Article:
It was shortly before then that a group of neurosurgeons met and formed the Women in Neurosurgery (WINS) group. There were very few women in the neurosurgical field at the time. The spirit of the group was a supportive community. One founder quoted Madeline Albright, “There’s a special place in hell for women who don’t help each other.” The group provided a voice for the few to argue for better representation in leadership, identify barriers, foster mentorship, and identify and eradicate discriminatory practices. Similar women's specialty groups developed in other medical and surgical specialties where women were underrepresented with similar objectives for members, such as the Association of Women Surgeons (AWS) and Women in Cardiology (WIC). Still, I wasn’t sure about joining WINS. After being offered a female spot, I was worried about being lumped into a special segregated group.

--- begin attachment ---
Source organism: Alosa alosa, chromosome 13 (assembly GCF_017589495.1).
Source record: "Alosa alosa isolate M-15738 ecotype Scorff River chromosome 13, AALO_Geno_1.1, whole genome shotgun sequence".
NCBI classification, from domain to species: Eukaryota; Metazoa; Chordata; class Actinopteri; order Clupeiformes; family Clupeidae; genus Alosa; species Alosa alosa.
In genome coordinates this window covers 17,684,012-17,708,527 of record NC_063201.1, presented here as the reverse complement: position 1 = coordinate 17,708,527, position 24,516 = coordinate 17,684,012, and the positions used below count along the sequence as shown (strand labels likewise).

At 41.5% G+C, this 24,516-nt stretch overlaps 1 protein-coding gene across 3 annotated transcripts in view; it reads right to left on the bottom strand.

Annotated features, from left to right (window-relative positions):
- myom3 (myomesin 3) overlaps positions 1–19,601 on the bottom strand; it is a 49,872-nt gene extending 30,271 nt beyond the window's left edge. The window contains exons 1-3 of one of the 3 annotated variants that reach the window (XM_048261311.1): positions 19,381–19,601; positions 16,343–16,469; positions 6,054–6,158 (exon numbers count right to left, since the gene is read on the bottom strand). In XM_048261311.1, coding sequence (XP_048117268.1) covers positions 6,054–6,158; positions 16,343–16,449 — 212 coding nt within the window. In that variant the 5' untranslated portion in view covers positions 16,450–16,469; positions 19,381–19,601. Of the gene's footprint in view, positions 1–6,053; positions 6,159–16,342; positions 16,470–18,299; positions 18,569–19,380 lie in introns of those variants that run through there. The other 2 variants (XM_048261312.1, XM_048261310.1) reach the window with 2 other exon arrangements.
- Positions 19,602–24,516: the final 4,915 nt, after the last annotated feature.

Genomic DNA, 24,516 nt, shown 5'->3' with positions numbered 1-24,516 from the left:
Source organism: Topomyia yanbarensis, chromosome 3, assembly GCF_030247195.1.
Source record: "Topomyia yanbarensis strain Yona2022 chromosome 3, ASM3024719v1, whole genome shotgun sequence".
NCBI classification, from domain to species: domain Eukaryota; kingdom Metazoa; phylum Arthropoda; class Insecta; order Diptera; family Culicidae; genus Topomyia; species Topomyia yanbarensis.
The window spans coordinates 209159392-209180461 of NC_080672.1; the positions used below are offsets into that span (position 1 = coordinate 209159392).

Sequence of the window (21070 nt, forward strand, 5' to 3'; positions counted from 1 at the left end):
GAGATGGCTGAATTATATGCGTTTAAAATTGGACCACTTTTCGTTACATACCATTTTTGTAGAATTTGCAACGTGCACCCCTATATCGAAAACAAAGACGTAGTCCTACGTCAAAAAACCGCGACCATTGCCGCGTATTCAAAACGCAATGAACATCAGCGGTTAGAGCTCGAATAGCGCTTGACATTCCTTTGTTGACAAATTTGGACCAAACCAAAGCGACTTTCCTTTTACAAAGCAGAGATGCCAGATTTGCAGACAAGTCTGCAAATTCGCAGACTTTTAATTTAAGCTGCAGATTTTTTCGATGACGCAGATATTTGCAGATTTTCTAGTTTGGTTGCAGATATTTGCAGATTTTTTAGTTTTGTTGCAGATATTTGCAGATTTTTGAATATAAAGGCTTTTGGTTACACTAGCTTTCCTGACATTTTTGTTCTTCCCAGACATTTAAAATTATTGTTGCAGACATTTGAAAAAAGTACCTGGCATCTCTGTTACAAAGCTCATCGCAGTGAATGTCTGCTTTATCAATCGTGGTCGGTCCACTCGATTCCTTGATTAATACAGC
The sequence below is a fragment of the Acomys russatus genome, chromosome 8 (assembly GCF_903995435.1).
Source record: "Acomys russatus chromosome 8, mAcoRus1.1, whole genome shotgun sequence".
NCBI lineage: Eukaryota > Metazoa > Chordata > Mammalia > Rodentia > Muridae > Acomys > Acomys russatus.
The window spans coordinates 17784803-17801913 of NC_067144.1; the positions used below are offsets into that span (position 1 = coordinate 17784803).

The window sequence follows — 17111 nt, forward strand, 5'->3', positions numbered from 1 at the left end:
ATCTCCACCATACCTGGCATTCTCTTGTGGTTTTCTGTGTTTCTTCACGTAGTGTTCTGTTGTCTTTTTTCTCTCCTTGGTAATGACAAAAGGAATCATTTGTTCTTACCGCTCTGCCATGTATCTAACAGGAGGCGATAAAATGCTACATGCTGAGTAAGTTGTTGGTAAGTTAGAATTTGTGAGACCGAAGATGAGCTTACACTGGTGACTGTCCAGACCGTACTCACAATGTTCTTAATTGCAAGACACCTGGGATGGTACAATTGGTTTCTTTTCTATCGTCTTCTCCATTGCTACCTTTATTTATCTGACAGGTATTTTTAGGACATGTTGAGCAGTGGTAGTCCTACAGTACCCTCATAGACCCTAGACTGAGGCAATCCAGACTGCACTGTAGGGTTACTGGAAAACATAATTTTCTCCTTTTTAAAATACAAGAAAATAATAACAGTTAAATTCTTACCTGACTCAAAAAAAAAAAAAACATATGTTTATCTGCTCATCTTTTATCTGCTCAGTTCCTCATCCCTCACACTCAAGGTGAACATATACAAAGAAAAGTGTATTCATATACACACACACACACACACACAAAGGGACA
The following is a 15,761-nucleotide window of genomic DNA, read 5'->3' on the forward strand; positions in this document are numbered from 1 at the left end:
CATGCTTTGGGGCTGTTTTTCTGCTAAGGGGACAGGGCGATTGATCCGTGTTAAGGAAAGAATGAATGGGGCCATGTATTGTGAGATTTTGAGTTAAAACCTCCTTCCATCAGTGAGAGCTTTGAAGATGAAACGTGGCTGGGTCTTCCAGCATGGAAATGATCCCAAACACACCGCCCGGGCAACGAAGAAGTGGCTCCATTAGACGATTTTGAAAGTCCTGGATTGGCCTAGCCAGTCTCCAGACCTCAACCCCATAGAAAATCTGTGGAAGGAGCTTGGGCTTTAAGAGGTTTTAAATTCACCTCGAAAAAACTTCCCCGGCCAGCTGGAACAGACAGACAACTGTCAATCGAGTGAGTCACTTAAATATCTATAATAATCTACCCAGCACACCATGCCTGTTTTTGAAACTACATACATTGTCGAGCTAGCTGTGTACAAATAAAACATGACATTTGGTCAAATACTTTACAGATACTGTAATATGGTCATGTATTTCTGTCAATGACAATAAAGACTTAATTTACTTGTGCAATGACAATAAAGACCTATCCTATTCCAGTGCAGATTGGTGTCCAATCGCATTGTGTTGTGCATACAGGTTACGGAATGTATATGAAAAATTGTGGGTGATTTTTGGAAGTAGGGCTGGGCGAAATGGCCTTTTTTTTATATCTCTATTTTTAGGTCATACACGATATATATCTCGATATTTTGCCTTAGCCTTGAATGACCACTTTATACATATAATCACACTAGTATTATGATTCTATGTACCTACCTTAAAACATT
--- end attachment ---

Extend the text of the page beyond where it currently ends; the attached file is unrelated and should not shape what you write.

Are these women’s groups truly self-segregating? Self-segregation may begin as seeking others like you for mentorship and camaraderie. The group may offer a venue to elevate the voices of women in your field. Where this self-segregation can become harmful is when it becomes exclusionary. If the topics being presented only to women in a women’s section of a professional society bring to light inequities, they are preaching to the choir. If women’s voices are siloed, those outside the silo will not hear the message, and not understand women’s concerns.